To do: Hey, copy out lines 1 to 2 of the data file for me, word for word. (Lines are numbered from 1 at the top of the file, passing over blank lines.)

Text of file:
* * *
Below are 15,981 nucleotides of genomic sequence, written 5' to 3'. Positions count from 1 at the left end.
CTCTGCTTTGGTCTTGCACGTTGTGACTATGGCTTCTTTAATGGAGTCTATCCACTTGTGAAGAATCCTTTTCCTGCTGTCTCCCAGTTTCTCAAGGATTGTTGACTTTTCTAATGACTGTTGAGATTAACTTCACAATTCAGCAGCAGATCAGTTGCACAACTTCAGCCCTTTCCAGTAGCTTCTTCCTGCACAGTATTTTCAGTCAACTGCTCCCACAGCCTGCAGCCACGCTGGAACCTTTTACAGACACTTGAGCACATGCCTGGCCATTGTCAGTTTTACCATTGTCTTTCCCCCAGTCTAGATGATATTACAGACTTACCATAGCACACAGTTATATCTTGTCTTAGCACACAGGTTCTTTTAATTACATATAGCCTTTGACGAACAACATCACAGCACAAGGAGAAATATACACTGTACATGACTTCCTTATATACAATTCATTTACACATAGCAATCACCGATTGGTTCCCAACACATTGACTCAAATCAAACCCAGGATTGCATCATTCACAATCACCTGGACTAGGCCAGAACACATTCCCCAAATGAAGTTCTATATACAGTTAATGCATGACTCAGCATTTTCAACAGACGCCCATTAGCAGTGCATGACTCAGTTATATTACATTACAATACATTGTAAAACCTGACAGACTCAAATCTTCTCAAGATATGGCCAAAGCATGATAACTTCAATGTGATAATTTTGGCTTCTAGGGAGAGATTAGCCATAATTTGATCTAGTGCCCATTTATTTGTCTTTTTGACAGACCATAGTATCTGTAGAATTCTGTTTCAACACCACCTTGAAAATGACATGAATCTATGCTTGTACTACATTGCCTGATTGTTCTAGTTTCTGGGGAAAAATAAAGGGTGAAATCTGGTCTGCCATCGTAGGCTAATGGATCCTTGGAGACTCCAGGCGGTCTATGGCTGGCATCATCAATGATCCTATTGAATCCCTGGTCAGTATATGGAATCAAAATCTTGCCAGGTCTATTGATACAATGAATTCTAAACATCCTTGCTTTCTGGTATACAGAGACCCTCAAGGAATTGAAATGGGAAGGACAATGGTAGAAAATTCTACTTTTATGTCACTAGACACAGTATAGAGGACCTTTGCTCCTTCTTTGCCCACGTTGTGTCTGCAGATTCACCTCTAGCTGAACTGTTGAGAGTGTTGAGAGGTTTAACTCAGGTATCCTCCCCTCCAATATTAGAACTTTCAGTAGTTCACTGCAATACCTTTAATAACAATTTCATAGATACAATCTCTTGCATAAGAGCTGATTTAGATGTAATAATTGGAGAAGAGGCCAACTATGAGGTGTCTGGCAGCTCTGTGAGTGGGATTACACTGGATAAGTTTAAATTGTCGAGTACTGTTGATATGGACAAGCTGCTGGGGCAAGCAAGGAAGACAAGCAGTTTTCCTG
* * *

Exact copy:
Below are 15,981 nucleotides of genomic sequence, written 5' to 3'. Positions count from 1 at the left end.
CTCTGCTTTGGTCTTGCACGTTGTGACTATGGCTTCTTTAATGGAGTCTATCCACTTGTGAAGAATCCTTTTCCTGCTGTCTCCCAGTTTCTCAAGGATTGTTGACTTTTCTAATGACTGTTGAGATTAACTTCACAATTCAGCAGCAGATCAGTTGCACAACTTCAGCCCTTTCCAGTAGCTTCTTCCTGCACAGTATTTTCAGTCAACTGCTCCCACAGCCTGCAGCCACGCTGGAACCTTTTACAGACACTTGAGCACATGCCTGGCCATTGTCAGTTTTACCATTGTCTTTCCCCCAGTCTAGATGATATTACAGACTTACCATAGCACACAGTTATATCTTGTCTTAGCACACAGGTTCTTTTAATTACATATAGCCTTTGACGAACAACATCACAGCACAAGGAGAAATATACACTGTACATGACTTCCTTATATACAATTCATTTACACATAGCAATCACCGATTGGTTCCCAACACATTGACTCAAATCAAACCCAGGATTGCATCATTCACAATCACCTGGACTAGGCCAGAACACATTCCCCAAATGAAGTTCTATATACAGTTAATGCATGACTCAGCATTTTCAACAGACGCCCATTAGCAGTGCATGACTCAGTTATATTACATTACAATACATTGTAAAACCTGACAGACTCAAATCTTCTCAAGATATGGCCAAAGCATGATAACTTCAATGTGATAATTTTGGCTTCTAGGGAGAGATTAGCCATAATTTGATCTAGTGCCCATTTATTTGTCTTTTTGACAGACCATAGTATCTGTAGAATTCTGTTTCAACACCACCTTGAAAATGACATGAATCTATGCTTGTACTACATTGCCTGATTGTTCTAGTTTCTGGGGAAAAATAAAGGGTGAAATCTGGTCTGCCATCGTAGGCTAATGGATCCTTGGAGACTCCAGGCGGTCTATGGCTGGCATCATCAATGATCCTATTGAATCCCTGGTCAGTATATGGAATCAAAATCTTGCCAGGTCTATTGATACAATGAATTCTAAACATCCTTGCTTTCTGGTATACAGAGACCCTCAAGGAATTGAAATGGGAAGGACAATGGTAGAAAATTCTACTTTTATGTCACTAGACACAGTATAGAGGACCTTTGCTCCTTCTTTGCCCACGTTGTGTCTGCAGATTCACCTCTAGCTGAACTGTTGAGAGTGTTGAGAGGTTTAACTCAGGTATCCTCCCCTCCAATATTAGAACTTTCAGTAGTTCACTGCAATACCTTTAATAACAATTTCATAGATACAATCTCTTGCATAAGAGCTGATTTAGATGTAATAATTGGAGAAGAGGCCAACTATGAGGTGTCTGGCAGCTCTGTGAGTGGGATTACACTGGATAAGTTTAAATTGTCGAGTACTGTTGATATGGACAAGCTGCTGGGGCAAGCAAGGAAGACAAGCAGTTTTCCTG